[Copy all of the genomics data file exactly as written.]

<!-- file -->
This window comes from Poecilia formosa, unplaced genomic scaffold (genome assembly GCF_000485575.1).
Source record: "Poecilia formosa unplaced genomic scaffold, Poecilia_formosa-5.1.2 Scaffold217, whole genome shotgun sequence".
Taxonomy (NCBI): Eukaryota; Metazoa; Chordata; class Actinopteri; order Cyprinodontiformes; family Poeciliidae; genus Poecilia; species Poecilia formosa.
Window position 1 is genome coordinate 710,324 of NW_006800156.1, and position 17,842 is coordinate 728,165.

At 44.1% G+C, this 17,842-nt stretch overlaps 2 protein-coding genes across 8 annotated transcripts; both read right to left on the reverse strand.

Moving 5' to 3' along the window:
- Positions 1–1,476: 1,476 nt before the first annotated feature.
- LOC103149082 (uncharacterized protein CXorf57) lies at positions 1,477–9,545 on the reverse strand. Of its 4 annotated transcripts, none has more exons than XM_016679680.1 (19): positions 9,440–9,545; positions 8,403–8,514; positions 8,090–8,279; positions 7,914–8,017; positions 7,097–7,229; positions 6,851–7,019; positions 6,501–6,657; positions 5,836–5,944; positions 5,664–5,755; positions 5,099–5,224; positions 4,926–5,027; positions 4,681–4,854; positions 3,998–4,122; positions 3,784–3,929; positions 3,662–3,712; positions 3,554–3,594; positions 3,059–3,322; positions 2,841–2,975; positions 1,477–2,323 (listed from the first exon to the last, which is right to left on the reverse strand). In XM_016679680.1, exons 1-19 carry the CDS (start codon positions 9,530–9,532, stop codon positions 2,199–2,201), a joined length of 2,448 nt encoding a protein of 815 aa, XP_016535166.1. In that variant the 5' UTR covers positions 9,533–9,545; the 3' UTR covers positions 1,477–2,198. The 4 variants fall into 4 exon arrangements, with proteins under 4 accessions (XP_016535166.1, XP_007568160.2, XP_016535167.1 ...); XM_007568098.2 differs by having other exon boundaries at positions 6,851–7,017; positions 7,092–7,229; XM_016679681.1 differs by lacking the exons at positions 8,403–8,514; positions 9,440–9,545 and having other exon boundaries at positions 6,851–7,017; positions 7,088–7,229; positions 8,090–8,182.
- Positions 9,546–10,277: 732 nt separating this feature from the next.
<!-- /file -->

This window comes from Poecilia formosa, unplaced genomic scaffold (genome assembly GCF_000485575.1).
Source record: "Poecilia formosa unplaced genomic scaffold, Poecilia_formosa-5.1.2 Scaffold217, whole genome shotgun sequence".
Taxonomy (NCBI): Eukaryota; Metazoa; Chordata; class Actinopteri; order Cyprinodontiformes; family Poeciliidae; genus Poecilia; species Poecilia formosa.
Window position 1 is genome coordinate 710,324 of NW_006800156.1, and position 17,842 is coordinate 728,165.

At 44.1% G+C, this 17,842-nt stretch overlaps 2 protein-coding genes across 8 annotated transcripts; both read right to left on the reverse strand.

Moving 5' to 3' along the window:
- Positions 1–1,476: 1,476 nt before the first annotated feature.
- LOC103149082 (uncharacterized protein CXorf57) lies at positions 1,477–9,545 on the reverse strand. Of its 4 annotated transcripts, none has more exons than XM_016679680.1 (19): positions 9,440–9,545; positions 8,403–8,514; positions 8,090–8,279; positions 7,914–8,017; positions 7,097–7,229; positions 6,851–7,019; positions 6,501–6,657; positions 5,836–5,944; positions 5,664–5,755; positions 5,099–5,224; positions 4,926–5,027; positions 4,681–4,854; positions 3,998–4,122; positions 3,784–3,929; positions 3,662–3,712; positions 3,554–3,594; positions 3,059–3,322; positions 2,841–2,975; positions 1,477–2,323 (listed from the first exon to the last, which is right to left on the reverse strand). In XM_016679680.1, exons 1-19 carry the CDS (start codon positions 9,530–9,532, stop codon positions 2,199–2,201), a joined length of 2,448 nt encoding a protein of 815 aa, XP_016535166.1. In that variant the 5' UTR covers positions 9,533–9,545; the 3' UTR covers positions 1,477–2,198. The 4 variants fall into 4 exon arrangements, with proteins under 4 accessions (XP_016535166.1, XP_007568160.2, XP_016535167.1 ...); XM_007568098.2 differs by having other exon boundaries at positions 6,851–7,017; positions 7,092–7,229; XM_016679681.1 differs by lacking the exons at positions 8,403–8,514; positions 9,440–9,545 and having other exon boundaries at positions 6,851–7,017; positions 7,088–7,229; positions 8,090–8,182.
- Positions 9,546–10,277: 732 nt separating this feature from the next.